Beliefnet
Rod Dreher

Via Andy Revkin’s blog, a Drexel University professor speculates as to how the rolling disaster unfolding in the Gulf will play out:

This could have an enormous political impact. That type of spill size will eventually reach recreational areas, and places where the press can easily document the adverse impacts of the spill. Unlike global climate change, oil spills make for good graphic, and visual coverage, the causal sequence is self evident, and denial is impossible. Think of week after week of oil spill coverage on the nightly news. That is what happened with the Exxon Valdez, which occurred in a remote area. This will make opening up offshore drilling very difficult. Plus it is occurring in an area that is supportive of offshore drilling. When the adverse impacts start hitting the recreation industries of the Gulf coast, the politics could get very interesting.

I don’t see how it’s avoidable that this spill is going to have major, major impact, and not just on the coastal environment. According to the Louisiana Wildlife and Fisheries department, the Louisiana seafood industry is worth $265 billion annually “at the dockside,” and beyond that has a $2.3 trillion economic impact. The state’s budget was already in dire shape, with dramatic cuts to higher education and state services on their way for next year … and now the state is faced with the possible destruction of its fishing industry. The economic pain could be extreme — likewise for the coastal tourism industries in Mississippi, Alabama, still struggling to recover from Katrina, and perhaps even the Florida Panhandle. The entire nation benefits from the oil harvested from Gulf waters, but now the cost of it is going to be borne in a particularly horrible way by Louisiana and neighboring states.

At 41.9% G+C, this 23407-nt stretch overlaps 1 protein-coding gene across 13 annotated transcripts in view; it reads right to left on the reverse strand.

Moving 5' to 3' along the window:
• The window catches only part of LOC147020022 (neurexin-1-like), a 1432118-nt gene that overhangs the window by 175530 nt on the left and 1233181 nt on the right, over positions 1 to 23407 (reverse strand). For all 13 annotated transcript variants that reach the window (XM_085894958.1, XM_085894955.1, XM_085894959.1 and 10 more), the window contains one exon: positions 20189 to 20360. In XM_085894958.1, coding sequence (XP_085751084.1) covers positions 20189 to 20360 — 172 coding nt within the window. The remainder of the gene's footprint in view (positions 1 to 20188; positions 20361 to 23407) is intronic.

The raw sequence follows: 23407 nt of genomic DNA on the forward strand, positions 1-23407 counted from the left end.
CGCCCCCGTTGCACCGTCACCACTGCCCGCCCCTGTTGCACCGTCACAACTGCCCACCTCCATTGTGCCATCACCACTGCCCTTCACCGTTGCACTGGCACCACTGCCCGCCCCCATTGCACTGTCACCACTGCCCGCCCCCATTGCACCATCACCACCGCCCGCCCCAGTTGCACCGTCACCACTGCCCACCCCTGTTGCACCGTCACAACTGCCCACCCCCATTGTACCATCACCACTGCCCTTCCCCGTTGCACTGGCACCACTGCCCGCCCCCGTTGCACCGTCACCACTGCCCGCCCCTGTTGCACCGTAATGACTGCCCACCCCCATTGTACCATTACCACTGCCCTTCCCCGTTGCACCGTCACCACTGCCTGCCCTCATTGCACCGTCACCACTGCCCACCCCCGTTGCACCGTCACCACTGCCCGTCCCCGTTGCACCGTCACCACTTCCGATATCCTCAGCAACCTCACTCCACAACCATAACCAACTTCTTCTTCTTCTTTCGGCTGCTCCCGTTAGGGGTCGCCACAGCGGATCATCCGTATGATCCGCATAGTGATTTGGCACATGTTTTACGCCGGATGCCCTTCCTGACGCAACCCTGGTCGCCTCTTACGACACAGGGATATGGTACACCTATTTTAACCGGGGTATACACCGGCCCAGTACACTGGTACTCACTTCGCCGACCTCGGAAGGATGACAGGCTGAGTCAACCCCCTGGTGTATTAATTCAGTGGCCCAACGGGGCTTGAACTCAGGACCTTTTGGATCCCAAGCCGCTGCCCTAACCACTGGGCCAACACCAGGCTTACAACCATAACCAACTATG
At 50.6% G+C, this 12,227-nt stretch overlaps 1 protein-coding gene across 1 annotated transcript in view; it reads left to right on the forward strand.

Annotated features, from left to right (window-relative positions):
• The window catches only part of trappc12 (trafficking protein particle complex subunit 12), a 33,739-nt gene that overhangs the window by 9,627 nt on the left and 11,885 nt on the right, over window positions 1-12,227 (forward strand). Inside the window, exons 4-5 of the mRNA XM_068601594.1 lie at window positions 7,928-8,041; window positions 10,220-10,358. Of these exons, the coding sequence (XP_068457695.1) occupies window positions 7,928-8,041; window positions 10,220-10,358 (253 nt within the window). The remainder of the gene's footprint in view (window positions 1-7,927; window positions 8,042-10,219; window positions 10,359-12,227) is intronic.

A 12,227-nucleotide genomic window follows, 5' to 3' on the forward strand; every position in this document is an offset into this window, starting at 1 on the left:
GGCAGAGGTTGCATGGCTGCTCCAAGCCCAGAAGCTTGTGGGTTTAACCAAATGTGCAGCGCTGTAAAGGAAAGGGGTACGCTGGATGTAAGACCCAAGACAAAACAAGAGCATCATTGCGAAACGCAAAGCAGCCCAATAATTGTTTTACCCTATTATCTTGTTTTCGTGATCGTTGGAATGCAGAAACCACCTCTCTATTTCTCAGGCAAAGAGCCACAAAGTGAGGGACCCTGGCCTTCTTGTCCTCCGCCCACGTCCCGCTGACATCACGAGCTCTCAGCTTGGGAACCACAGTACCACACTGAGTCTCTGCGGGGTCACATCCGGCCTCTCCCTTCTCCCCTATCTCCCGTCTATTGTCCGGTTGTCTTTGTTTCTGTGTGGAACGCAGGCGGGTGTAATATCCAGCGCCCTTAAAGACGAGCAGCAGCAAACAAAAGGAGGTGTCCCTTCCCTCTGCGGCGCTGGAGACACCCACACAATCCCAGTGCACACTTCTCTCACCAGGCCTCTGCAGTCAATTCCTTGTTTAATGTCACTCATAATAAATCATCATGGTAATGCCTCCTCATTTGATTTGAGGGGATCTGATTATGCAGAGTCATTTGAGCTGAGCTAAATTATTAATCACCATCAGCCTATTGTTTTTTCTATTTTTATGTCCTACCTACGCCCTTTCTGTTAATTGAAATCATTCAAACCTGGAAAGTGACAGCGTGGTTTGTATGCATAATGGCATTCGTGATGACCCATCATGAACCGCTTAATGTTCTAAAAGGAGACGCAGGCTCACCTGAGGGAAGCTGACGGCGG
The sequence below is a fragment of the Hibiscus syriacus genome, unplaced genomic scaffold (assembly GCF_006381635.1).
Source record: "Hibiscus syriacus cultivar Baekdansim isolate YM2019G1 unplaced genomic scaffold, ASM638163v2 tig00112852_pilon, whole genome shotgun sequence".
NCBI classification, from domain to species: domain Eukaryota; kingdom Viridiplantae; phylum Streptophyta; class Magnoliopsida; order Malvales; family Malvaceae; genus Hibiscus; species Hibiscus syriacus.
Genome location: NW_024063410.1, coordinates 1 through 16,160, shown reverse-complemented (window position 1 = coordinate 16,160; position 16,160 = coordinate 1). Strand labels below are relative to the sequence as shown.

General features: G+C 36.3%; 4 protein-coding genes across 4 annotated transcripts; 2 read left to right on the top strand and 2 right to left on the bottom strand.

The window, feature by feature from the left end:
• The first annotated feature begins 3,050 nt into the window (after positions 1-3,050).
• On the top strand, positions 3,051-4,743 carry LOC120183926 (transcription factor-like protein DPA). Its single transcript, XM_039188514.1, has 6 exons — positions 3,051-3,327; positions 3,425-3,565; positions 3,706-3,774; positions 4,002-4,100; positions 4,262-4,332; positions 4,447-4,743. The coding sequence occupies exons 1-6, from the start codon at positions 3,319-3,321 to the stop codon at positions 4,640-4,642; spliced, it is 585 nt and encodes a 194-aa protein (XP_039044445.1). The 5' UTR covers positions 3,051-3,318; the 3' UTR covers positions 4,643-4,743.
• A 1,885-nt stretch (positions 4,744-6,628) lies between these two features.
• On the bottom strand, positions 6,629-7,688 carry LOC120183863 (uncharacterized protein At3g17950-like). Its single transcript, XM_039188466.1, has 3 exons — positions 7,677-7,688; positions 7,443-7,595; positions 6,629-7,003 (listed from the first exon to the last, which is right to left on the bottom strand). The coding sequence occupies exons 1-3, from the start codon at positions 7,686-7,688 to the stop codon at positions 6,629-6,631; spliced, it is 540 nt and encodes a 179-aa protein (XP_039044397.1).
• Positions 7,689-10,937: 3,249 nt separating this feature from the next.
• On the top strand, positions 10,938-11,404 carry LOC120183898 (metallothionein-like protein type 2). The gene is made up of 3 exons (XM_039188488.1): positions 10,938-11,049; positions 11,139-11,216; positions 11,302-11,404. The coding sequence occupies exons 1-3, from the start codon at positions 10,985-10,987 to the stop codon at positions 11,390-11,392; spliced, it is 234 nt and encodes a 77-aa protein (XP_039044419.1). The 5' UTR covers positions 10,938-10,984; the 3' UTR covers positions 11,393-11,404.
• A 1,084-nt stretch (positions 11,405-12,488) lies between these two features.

The president has already announced a moratorium on deepwater drilling until we get this disaster sorted. I don’t think anybody can say for sure where all this is going to take the country in terms of energy and economic policy, especially given that the pictures of crude oil hitting beaches and marshes haven’t yet begun to reach the public’s eye. But I do hope that we all give a great deal of scrutiny to how exactly the oil companies, including British Petroleum, talked the government out of making them put additional safety equipment onto those rigs, which government bureaucrats knuckled under to them, and why.
That this event is going to be a game changer is hard to gainsay. But how it will be is an open question. Have any predictions? Let us hear them.

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